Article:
Foreign Minister Karel Schwarzenberg told reporters in Washington on Wednesday that his U.S. counterpart Condoleezza Rice would visit the Czech Republic in early July to sign a treaty – or treaties – on the planned deployment of a U.S. radar base on Czech soil. But in an interview for the Reuters news agency, Mr Schwarzenberg admitted he wasn’t sure ratification would get through the Czech parliament before George W. Bush leaves office. He also said he would offer his resignation if the proposal was defeated by MPs.
Condoleezza Rice will come to Prague at the beginning of July, the Czech foreign minister has confirmed although it’s still unclear exactly when. Waiting for her signature will be the main treaty on deploying a U.S. radar base on Czech soil as part of the missile defence shield. A second treaty, the Status of Forces Agreement or SOFA, that will determine the legal status of American troops on Czech soil, has become snagged on a paragraph concerning tax regulations, and might not be ready for Secretary Rice’s pen.
The signing ceremony will kick off a ratification process that has no fixed timetable and no guaranteed outcome. Washington is keen to get the treaty approved before President Bush leaves office in January. Deputy prime minister Alexandr Vondra says parliament will likely not begin discussing the treaty until August, but a vote is unlikely until after Senate and local elections in the autumn.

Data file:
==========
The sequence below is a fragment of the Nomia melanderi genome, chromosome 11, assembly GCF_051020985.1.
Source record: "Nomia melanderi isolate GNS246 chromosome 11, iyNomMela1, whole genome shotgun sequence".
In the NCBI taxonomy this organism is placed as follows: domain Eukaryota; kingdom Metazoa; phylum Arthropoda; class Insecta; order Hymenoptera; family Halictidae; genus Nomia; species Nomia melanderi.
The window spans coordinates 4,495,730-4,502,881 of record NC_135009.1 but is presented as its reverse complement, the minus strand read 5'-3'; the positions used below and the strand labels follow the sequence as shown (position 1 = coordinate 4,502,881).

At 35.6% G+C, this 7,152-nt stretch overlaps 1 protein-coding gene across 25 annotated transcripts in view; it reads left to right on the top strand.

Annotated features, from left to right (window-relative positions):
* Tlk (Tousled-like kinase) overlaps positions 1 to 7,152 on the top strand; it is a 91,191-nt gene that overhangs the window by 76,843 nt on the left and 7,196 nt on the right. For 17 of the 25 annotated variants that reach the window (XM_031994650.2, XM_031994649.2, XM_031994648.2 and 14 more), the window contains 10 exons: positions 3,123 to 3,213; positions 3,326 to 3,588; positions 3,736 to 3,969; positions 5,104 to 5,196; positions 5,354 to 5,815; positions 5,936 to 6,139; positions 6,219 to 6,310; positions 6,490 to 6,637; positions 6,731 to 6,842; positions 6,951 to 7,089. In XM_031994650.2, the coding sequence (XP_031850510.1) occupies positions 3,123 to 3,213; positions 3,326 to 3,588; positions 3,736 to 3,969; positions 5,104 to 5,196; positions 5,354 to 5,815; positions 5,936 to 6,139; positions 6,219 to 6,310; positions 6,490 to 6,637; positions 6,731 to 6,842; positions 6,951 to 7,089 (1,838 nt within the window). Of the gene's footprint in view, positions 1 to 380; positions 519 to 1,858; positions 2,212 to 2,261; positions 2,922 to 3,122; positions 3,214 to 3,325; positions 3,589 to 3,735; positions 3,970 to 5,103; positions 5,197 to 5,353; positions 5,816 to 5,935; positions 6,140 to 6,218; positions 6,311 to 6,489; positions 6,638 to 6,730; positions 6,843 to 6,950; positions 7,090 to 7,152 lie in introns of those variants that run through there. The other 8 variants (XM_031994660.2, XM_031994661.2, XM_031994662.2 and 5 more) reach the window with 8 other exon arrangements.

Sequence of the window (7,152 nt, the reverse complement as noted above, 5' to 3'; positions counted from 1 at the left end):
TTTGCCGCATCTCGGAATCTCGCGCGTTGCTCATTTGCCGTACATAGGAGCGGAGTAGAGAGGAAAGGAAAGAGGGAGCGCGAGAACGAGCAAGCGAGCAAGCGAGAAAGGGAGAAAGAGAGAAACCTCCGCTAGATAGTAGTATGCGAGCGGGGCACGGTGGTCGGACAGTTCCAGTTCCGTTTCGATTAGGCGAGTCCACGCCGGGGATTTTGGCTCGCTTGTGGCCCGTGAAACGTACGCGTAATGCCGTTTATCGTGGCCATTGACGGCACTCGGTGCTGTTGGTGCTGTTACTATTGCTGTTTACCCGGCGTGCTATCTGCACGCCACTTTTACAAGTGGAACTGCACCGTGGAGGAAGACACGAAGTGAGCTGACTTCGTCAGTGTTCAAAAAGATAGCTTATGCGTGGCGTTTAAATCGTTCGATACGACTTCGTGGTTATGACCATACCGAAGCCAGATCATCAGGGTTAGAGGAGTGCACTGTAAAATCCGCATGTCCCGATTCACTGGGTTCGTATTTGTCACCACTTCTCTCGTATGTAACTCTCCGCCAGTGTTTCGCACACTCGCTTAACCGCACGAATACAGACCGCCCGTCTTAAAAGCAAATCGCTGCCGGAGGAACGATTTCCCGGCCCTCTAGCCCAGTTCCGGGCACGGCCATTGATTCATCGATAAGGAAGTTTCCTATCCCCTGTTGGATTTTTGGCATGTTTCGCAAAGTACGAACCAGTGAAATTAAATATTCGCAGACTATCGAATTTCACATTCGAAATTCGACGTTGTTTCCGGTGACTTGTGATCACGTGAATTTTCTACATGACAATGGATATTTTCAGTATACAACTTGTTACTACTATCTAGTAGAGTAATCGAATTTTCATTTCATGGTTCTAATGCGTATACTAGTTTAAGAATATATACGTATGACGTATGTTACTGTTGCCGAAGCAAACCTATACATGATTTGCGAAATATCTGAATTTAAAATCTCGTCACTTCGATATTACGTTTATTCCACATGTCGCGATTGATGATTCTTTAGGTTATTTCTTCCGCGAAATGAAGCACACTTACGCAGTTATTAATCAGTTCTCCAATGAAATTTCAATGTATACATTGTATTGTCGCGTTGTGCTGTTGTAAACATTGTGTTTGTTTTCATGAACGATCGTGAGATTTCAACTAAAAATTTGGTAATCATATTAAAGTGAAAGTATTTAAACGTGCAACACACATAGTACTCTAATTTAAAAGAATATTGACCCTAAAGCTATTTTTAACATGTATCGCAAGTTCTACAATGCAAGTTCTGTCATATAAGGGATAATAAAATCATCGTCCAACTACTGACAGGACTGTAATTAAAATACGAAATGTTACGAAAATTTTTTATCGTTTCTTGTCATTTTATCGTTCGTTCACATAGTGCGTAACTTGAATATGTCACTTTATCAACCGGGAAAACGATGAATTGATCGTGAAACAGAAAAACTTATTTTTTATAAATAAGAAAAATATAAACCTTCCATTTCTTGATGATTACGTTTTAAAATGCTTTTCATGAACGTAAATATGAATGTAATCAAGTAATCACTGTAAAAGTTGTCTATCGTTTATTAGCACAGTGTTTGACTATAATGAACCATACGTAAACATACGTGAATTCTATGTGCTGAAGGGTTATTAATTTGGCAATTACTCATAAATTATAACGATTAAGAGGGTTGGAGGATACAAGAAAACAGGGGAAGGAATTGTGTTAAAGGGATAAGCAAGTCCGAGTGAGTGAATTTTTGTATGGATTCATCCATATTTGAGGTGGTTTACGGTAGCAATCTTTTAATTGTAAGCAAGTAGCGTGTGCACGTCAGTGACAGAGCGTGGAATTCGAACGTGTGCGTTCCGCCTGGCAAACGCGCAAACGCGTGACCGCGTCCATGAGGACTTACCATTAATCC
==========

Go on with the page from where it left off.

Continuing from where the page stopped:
As Mr Schwarzenberg admitted in an interview for Reuters news agency, the likely outcome of that vote is unclear. At present, the centre-right government does not have enough pledged votes to push the radar base plan through parliament. If there was a vote and it failed, said the Czech foreign minister, he would offer his resignation, saying getting the radar base approved was one of his primary tasks as foreign minister.
And indeed, the potential pitfalls are not just at home. The system is designed to work in tandem with a battery of interceptor missiles across the border in Poland. But the Poles are demanding the U.S. spend large amounts of money modernising Polish air defences, and some administration officials are losing patience. Finding another home for the interceptors would delay the process even further.
In addition, there are domestic political concerns in the United States. A
lot depends on who wins the presidential elections. President John McCain
would likely accelerate the plan. President Barack Obama could put it on
the back burner. Senator Obama is on record as saying missile defence
should only be deployed “when the system works”. The
Democrat-controlled Congress defence committee that holds the purse strings
says the Pentagon has not yet proved missile defence works, and is refusing
to release funds until it does.
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